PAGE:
We all can agree, there’s something simply uncanny about hearing the right words precisely at the right moment… Or discovering that your area of struggle is not only solvable, but completely doable. Is it getting in shape, bringing order to financial chaos or striking the right balance between work and family life? Whatever the quandary, we’ve gathered great advice from five faith-centered experts, in 5 key areas to get you back on track.
An expert on vibrant and healthy living, Molly Shattuck leads by example. After having three children, and becoming the oldest NFL cheerleader in history (at age 38!), Shattuck climbed to the top of Mt. Kilimanjaro and finished several marathons, including the 26.2 mile Marine Corps Marathon. Amongst her many responsibilities, she serves as a Healthy Living Ambassador for the American Diabetes Association, is a board member at the Baltimore School for the Arts, and a Healthy Food Ambassador for the United Way. As an advocate for healthy living, Shattuck created the Vibrant Living program based on personal experiences and extensive conversations with some of today’s leaders in the areas of health, fitness, and nutrition. Here she shares her transformative blueprint, straight out of the pages of her new book, Vibrant Living: 21 Days to Transform Your Body, Burst with Energy, and Live Your Life with Purpose.
“The program and the book are based on The Four Pillars of Vibrant Living”, Molly says. The Four Pillars work together in tandem to create good health. “This is a real back-to-basics approach,” she explains. “We have to move our bodies, eat well, stay well- hydrated, and be kind to others.”
For 21 days, the focus is on setting daily goals based on The Four Pillars, and recording the positive progress. “When you focus on something and write it down, you hold yourself accountable,” Molly says. The book contains ample space to record each day of the program. After 21 days, The Four Pillars become a more naturally integrated part of life.
• Drink 90-120 ounces of water a day. The human body is comprised of 60-70% water. Cardiologists now say it’s imperative to drink two cups of water as soon as you wake up, increase your consumption throughout the day, and in the evening before bed. “The majority of heart attacks happen between 6 a.m. and noon,” Molly explains.
• Focus on eating real food. Eat less processed and packaged food and focus on eating more vegetables, fruits, nuts, seeds, and lean protein. Also eat smaller portions.
• Read labels. “People who read labels weigh an average of 8.2 pounds less,” Molly says.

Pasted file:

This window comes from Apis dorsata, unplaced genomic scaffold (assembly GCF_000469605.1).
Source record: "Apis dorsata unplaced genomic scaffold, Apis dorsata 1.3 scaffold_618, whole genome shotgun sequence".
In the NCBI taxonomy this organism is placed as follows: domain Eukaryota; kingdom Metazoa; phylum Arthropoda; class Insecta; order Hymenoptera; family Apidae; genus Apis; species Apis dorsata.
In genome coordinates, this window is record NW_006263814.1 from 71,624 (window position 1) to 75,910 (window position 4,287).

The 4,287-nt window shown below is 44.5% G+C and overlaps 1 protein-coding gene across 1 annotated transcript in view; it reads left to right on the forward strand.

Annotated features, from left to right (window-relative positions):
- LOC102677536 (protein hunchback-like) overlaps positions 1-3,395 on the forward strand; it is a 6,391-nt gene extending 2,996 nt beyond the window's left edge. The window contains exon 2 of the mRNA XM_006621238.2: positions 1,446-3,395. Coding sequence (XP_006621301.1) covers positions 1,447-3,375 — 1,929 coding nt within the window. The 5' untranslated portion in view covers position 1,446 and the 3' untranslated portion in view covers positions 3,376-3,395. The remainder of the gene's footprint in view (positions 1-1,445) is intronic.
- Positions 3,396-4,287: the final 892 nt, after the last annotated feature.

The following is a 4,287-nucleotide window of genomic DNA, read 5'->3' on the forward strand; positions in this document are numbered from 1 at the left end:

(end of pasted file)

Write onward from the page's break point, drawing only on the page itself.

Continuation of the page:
• Exercise daily for 30 minutes. If you don’t have 30 consecutive minutes, then break your exercise up into 10 minutes in the morning, 10 minutes in the afternoon, and 10 minutes in the evening. Plan ahead and schedule your exercise.
• Volunteer. A Carnegie Mellon University study found that people who volunteer on a regular basis have lower blood pressure, decreasing mortality rates, and are less likely to battle anxiety and depression. If you have kids, make it a family activity. “I believe one of the biggest gifts we can give our children is to teach them the importance of helping other people,” Molly says. If you’re not sure how to begin, check out the How To section… on
• Do it with a friend. “I always suggest to people to do it with a buddy,” Molly says. “Get with someone who has the same interests, who will cheer you on and support you, and do it together. What is life unless you’re sharing it with someone?”
Molly Shattuck believes she was put on this planet to live vibrantly and healthfully – and to help you live that way too. She’s the expert to whom thousands have turned to lose weight, increase their energy and live life with higher
purpose. Want to learn how? Molly’s first book, Vibrant Living – 21 Days to Transform Your Body, Burst with Energy, and Live Your Life with Purpose, hits the shelves February 4, 2014.
Do you struggle to meet the demands of work and family life? Do you often feel like there aren’t enough hours in the day, giving way to a constant state of exhaustion? Suzy Welch, business journalist, commentator and author of the New York Times bestselling book 10-10-10: A Life-Transforming Idea, details in the pages of her book a clear, straight-forward, and transparent decision making process you can use when you’re stuck or paralyzed by a choice, such as to work or stay at home with the kids, switch jobs, or move to another country – by considering the consequences of your options in of 10 minutes, 10 months, and 10 years. The process can be used in love, work, parenting, friendship, and faith matters. “When you use 10/10/10, you end up having a lot more consistency in your life and a lot more transparency because you and the people around you know why you’re making decisions,” Suzy says. “Even if they don’t agree, they’ll feel like they had a seat at the table.” Read on to discover Suzy’s tips for making decisions differently this year.
• Live by your choices. Choices, while still personal, come with consequences and you have to live with and own them, good or bad. You won’t be able to make everyone happy.
• Identify your values. Look at your life and how you spend your time. “If you’re miserably unhappy, you can be absolutely sure you’ve not been living your values, because it causes a lot of disharmony,” Suzy says.
• Own your values and say them out loud. Problems occur when people have certain values and then try to live a life that isn’t consistent with them, or they don’t share their values with others.
• Take it day by day. “Understand that every day is a day you’re going to live out the choices you’ve made and the consequences,” Suzy says. “You cannot have it all at the same time.”